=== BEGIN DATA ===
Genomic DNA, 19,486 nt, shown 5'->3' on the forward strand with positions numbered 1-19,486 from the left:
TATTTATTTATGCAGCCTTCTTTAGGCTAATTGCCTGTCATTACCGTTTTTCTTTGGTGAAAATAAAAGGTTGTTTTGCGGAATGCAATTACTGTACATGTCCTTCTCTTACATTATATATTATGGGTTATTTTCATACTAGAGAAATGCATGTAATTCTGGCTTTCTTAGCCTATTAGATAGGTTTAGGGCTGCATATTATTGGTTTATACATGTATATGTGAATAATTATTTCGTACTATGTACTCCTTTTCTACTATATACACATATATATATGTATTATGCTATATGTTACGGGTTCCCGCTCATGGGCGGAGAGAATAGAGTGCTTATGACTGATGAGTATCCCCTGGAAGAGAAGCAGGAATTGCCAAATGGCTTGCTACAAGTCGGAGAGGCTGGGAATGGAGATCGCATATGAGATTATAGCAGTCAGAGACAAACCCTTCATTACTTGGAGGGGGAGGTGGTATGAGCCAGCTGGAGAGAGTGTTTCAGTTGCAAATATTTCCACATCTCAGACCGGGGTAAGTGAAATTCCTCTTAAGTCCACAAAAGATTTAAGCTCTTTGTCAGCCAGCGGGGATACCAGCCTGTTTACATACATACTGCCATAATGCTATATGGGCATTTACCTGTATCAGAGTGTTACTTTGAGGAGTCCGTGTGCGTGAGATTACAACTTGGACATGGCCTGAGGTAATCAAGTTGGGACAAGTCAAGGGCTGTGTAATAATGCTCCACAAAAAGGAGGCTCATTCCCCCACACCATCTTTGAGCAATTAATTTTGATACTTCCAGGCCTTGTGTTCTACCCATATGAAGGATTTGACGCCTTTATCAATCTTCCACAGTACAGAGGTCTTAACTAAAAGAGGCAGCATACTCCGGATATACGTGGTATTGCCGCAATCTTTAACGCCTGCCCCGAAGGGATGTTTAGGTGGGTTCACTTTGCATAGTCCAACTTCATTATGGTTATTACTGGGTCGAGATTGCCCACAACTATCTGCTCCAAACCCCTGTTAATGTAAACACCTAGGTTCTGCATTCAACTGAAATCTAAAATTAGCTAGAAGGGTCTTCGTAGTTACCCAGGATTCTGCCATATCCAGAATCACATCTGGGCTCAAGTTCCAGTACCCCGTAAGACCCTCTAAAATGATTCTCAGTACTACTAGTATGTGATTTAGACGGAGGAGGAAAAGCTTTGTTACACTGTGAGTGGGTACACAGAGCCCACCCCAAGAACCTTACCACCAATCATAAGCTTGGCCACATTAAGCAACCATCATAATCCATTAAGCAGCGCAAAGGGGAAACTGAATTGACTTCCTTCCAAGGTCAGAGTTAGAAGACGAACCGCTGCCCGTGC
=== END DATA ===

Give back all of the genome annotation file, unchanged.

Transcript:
Genomic DNA, 19,486 nt, shown 5'->3' on the forward strand with positions numbered 1-19,486 from the left:
TATTTATTTATGCAGCCTTCTTTAGGCTAATTGCCTGTCATTACCGTTTTTCTTTGGTGAAAATAAAAGGTTGTTTTGCGGAATGCAATTACTGTACATGTCCTTCTCTTACATTATATATTATGGGTTATTTTCATACTAGAGAAATGCATGTAATTCTGGCTTTCTTAGCCTATTAGATAGGTTTAGGGCTGCATATTATTGGTTTATACATGTATATGTGAATAATTATTTCGTACTATGTACTCCTTTTCTACTATATACACATATATATATGTATTATGCTATATGTTACGGGTTCCCGCTCATGGGCGGAGAGAATAGAGTGCTTATGACTGATGAGTATCCCCTGGAAGAGAAGCAGGAATTGCCAAATGGCTTGCTACAAGTCGGAGAGGCTGGGAATGGAGATCGCATATGAGATTATAGCAGTCAGAGACAAACCCTTCATTACTTGGAGGGGGAGGTGGTATGAGCCAGCTGGAGAGAGTGTTTCAGTTGCAAATATTTCCACATCTCAGACCGGGGTAAGTGAAATTCCTCTTAAGTCCACAAAAGATTTAAGCTCTTTGTCAGCCAGCGGGGATACCAGCCTGTTTACATACATACTGCCATAATGCTATATGGGCATTTACCTGTATCAGAGTGTTACTTTGAGGAGTCCGTGTGCGTGAGATTACAACTTGGACATGGCCTGAGGTAATCAAGTTGGGACAAGTCAAGGGCTGTGTAATAATGCTCCACAAAAAGGAGGCTCATTCCCCCACACCATCTTTGAGCAATTAATTTTGATACTTCCAGGCCTTGTGTTCTACCCATATGAAGGATTTGACGCCTTTATCAATCTTCCACAGTACAGAGGTCTTAACTAAAAGAGGCAGCATACTCCGGATATACGTGGTATTGCCGCAATCTTTAACGCCTGCCCCGAAGGGATGTTTAGGTGGGTTCACTTTGCATAGTCCAACTTCATTATGGTTATTACTGGGTCGAGATTGCCCACAACTATCTGCTCCAAACCCCTGTTAATGTAAACACCTAGGTTCTGCATTCAACTGAAATCTAAAATTAGCTAGAAGGGTCTTCGTAGTTACCCAGGATTCTGCCATATCCAGAATCACATCTGGGCTCAAGTTCCAGTACCCCGTAAGACCCTCTAAAATGATTCTCAGTACTACTAGTATGTGATTTAGACGGAGGAGGAAAAGCTTTGTTACACTGTGAGTGGGTACACAGAGCCCACCCCAAGAACCTTACCACCAATCATAAGCTTGGCCACATTAAGCAACCATCATAATCCATTAAGCAGCGCAAAGGGGAAACTGAATTGACTTCCTTCCAAGGTCAGAGTTAGAAGACGAACCGCTGCCCGTGC